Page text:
The idea of floating solar power plants has been doing the rounds for a while.

A few years back, I had the opportunity to have a brief discussion with the founder of Ciel et Terre, Bernard Prouvost. At that time, very few thought that floating solar power plants will be anything more than novelty.

Since then, the company has grown. While floating solar power plants are nowhere near as common as ground mounted power plants, it appears that the concept is gaining acceptance in many regions around the world.

Now, you might ask, why bother putting up solar power plants on water?

Ciel et Terre answers this on their web site

“In many countries, there is a lack of space to install large scale ground-mount solar systems. In parallel, with small and medium rooftop systems in the housing and in industry, large-scale floating power plants are necessary for the solar energy to contribute to the energy mix. As authorities wish to avoid taking away large farmlands for ground-mount solar systems, we must find acceptable ecological alternative solutions.

There are lots of opportunities on inland water bodies in Europe and many other countries. Quarrie lakes, dams, irrigation reservoirs, water-treatment sites or lands liable to flooding: possibilities for the installation of floating PV power plants are infinite! And most of the time, they are close to a grid connection point. As an example, the State of Karnataka, in India, has 36000 irrigation lakes of more than 24 acres, whilst farmland and electricity are missing.

In this context, it was interesting to read about a floating solar power plant planned in Kerala. What was even more interesting was to know that most of the technology would be indigenously developed.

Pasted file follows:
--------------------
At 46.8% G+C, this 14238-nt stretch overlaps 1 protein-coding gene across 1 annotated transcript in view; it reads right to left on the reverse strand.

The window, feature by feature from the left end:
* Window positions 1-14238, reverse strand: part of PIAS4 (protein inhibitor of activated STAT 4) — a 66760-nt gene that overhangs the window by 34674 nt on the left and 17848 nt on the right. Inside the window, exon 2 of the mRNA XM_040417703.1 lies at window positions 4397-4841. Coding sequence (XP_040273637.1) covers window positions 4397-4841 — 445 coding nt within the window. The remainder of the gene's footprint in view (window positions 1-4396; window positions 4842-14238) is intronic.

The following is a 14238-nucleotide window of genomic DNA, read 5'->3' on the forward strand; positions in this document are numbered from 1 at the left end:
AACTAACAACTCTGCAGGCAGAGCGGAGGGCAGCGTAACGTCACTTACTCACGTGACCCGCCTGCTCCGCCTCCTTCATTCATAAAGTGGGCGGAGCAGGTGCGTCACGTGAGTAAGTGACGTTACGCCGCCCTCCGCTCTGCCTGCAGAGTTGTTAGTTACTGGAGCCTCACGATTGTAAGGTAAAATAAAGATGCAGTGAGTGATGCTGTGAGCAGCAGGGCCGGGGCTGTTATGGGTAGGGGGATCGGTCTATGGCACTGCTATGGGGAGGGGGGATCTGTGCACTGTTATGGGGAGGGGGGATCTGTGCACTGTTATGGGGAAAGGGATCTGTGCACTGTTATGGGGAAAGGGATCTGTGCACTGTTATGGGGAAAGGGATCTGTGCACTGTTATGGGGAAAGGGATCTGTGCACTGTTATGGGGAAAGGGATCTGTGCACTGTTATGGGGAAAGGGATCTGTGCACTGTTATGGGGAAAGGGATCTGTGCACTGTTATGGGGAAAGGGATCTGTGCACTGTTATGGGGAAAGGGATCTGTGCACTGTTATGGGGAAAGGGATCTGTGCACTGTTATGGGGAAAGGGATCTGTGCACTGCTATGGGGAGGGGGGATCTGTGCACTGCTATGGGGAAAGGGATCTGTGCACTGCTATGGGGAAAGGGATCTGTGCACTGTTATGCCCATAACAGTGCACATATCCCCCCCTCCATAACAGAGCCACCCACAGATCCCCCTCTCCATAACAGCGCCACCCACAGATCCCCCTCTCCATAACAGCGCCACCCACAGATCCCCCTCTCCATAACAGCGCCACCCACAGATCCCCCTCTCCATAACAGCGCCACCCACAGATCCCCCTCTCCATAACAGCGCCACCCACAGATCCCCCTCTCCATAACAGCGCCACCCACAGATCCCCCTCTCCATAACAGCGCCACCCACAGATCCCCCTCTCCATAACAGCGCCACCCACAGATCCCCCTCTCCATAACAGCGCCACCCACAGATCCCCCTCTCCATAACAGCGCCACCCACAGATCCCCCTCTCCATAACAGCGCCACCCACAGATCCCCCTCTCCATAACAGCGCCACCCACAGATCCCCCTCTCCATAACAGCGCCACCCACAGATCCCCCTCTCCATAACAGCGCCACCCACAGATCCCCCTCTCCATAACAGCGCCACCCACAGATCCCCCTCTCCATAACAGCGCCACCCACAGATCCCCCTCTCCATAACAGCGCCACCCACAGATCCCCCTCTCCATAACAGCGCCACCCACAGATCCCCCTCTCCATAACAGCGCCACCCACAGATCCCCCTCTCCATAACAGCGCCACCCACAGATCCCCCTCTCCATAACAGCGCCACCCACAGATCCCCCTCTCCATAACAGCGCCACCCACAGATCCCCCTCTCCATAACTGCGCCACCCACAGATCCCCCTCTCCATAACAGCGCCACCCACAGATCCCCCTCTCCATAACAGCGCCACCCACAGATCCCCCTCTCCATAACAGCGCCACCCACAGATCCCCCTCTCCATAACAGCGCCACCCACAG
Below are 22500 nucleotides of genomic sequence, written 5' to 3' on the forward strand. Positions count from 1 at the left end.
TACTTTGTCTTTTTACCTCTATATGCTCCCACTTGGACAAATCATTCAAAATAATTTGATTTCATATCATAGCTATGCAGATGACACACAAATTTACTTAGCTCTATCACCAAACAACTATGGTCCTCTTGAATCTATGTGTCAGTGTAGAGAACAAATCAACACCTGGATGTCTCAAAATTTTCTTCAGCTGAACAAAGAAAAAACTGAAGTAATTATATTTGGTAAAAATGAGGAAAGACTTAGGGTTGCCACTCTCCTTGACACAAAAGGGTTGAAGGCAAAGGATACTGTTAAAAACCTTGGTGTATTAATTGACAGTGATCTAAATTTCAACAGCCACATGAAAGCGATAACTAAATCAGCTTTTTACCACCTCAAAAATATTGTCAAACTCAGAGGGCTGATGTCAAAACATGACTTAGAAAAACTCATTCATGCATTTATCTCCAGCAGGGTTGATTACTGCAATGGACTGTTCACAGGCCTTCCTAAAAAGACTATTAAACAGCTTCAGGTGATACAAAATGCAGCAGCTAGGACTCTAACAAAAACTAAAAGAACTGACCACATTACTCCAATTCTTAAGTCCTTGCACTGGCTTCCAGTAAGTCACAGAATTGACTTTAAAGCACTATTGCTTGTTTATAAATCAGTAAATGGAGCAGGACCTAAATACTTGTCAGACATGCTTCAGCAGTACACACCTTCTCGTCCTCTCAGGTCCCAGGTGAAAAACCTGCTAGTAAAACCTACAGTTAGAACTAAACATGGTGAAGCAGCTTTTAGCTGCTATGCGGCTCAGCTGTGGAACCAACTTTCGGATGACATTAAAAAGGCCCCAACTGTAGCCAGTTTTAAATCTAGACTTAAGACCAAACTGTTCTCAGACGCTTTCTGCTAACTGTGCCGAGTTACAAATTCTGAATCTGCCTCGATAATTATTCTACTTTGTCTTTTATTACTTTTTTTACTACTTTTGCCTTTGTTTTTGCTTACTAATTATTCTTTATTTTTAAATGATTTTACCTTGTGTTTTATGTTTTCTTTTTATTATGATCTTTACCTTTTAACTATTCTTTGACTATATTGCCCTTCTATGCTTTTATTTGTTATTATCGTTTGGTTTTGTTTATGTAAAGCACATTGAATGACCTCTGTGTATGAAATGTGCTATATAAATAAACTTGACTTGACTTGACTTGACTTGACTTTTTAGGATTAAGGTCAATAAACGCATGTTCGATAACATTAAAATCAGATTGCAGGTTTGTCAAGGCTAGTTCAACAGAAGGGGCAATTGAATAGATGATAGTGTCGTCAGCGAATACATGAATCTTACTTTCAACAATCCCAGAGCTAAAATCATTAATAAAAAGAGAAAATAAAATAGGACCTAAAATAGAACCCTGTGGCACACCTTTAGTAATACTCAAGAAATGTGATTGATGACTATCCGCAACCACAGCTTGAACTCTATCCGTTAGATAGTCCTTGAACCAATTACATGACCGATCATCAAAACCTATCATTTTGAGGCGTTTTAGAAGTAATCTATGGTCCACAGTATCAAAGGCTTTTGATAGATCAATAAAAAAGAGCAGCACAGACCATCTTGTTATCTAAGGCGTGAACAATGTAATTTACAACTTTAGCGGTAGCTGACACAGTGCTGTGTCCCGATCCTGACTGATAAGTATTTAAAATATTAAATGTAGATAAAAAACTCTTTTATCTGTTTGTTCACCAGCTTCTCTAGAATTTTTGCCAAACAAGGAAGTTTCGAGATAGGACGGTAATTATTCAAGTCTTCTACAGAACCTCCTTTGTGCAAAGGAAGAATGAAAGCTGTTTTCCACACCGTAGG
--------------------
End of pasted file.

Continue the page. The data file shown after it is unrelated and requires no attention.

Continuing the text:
Here’s some more from the news report:

“In a first of its kind, the Kerala State Electricity Board (KSEB) is gearing up for a 500-kilowatt floating Solar Grid Interactive Photovoltaic project in the Banasurasagar dam in Wayanad.

The Rs.10-crore pilot project will be implemented by Adtech Systems Ltd, a Thiruvananthapuram-based company, with technical support from Vatsaa Energy Pvt. Ltd, (VEPL) a young start-up in Wayanad that had worked to develop the technology.

The project involves erecting a concrete floating structure measuring 53,800 square feet on the reservoir to install a solar power plant with a rated capacity of 500 kW. The project is to feed the grid to be erected by the KSEB…Close to 1,950 solar panels, each generating 260 watts, would be installed on the unique and indigenously developed floating structure.

The pilot project is a scaled-up version of a 10-kW concrete floating solar power plant that has been successfully installed in the reservoir a few months ago. Kerala needs more than 24,000 million units of power a year and it buys about half of it from outside of the State at Rs.13 a unit, KSEB sources said. They added that the government has planned to procure three to five per cent of it from renewable energy sources.

Other highlights:

  • The floating structure will be indigenously developed.
  • The project is expected to be commissioned in about 10 months.
  • A smaller version had been running already for a few months.